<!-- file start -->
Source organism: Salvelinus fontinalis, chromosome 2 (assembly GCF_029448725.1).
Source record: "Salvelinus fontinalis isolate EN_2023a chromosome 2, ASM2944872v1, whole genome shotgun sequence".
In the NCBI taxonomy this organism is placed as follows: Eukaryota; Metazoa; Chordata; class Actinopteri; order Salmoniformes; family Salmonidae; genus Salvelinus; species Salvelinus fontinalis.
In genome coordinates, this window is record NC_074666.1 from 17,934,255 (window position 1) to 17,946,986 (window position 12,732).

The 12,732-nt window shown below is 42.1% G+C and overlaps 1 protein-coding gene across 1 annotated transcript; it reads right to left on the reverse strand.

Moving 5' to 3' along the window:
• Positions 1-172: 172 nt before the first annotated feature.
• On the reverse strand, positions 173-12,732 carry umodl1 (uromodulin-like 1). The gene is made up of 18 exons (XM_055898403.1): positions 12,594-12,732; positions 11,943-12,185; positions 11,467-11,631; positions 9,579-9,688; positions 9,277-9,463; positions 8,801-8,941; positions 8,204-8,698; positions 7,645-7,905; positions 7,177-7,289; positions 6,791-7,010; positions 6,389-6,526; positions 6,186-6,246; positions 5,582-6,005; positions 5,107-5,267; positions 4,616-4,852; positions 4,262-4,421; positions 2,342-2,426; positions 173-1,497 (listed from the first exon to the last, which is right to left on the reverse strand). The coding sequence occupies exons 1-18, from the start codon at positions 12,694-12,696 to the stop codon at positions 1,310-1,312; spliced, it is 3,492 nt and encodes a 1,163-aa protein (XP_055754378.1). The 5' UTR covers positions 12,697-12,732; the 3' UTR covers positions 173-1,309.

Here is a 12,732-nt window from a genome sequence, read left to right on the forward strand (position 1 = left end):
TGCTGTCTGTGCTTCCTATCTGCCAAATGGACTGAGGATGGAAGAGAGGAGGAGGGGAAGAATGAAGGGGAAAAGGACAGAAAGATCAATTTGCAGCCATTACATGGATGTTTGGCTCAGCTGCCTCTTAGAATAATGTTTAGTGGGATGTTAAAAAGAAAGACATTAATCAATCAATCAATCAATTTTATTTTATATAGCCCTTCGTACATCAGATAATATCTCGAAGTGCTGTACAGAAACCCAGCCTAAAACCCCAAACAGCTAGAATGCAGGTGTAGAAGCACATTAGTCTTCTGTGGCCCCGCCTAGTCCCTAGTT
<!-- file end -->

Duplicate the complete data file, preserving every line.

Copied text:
Source organism: Salvelinus fontinalis, chromosome 2 (assembly GCF_029448725.1).
Source record: "Salvelinus fontinalis isolate EN_2023a chromosome 2, ASM2944872v1, whole genome shotgun sequence".
In the NCBI taxonomy this organism is placed as follows: Eukaryota; Metazoa; Chordata; class Actinopteri; order Salmoniformes; family Salmonidae; genus Salvelinus; species Salvelinus fontinalis.
In genome coordinates, this window is record NC_074666.1 from 17,934,255 (window position 1) to 17,946,986 (window position 12,732).

The 12,732-nt window shown below is 42.1% G+C and overlaps 1 protein-coding gene across 1 annotated transcript; it reads right to left on the reverse strand.

Moving 5' to 3' along the window:
• Positions 1-172: 172 nt before the first annotated feature.
• On the reverse strand, positions 173-12,732 carry umodl1 (uromodulin-like 1). The gene is made up of 18 exons (XM_055898403.1): positions 12,594-12,732; positions 11,943-12,185; positions 11,467-11,631; positions 9,579-9,688; positions 9,277-9,463; positions 8,801-8,941; positions 8,204-8,698; positions 7,645-7,905; positions 7,177-7,289; positions 6,791-7,010; positions 6,389-6,526; positions 6,186-6,246; positions 5,582-6,005; positions 5,107-5,267; positions 4,616-4,852; positions 4,262-4,421; positions 2,342-2,426; positions 173-1,497 (listed from the first exon to the last, which is right to left on the reverse strand). The coding sequence occupies exons 1-18, from the start codon at positions 12,694-12,696 to the stop codon at positions 1,310-1,312; spliced, it is 3,492 nt and encodes a 1,163-aa protein (XP_055754378.1). The 5' UTR covers positions 12,697-12,732; the 3' UTR covers positions 173-1,309.

Here is a 12,732-nt window from a genome sequence, read left to right on the forward strand (position 1 = left end):
TGCTGTCTGTGCTTCCTATCTGCCAAATGGACTGAGGATGGAAGAGAGGAGGAGGGGAAGAATGAAGGGGAAAAGGACAGAAAGATCAATTTGCAGCCATTACATGGATGTTTGGCTCAGCTGCCTCTTAGAATAATGTTTAGTGGGATGTTAAAAAGAAAGACATTAATCAATCAATCAATCAATTTTATTTTATATAGCCCTTCGTACATCAGATAATATCTCGAAGTGCTGTACAGAAACCCAGCCTAAAACCCCAAACAGCTAGAATGCAGGTGTAGAAGCACATTAGTCTTCTGTGGCCCCGCCTAGTCCCTAGTT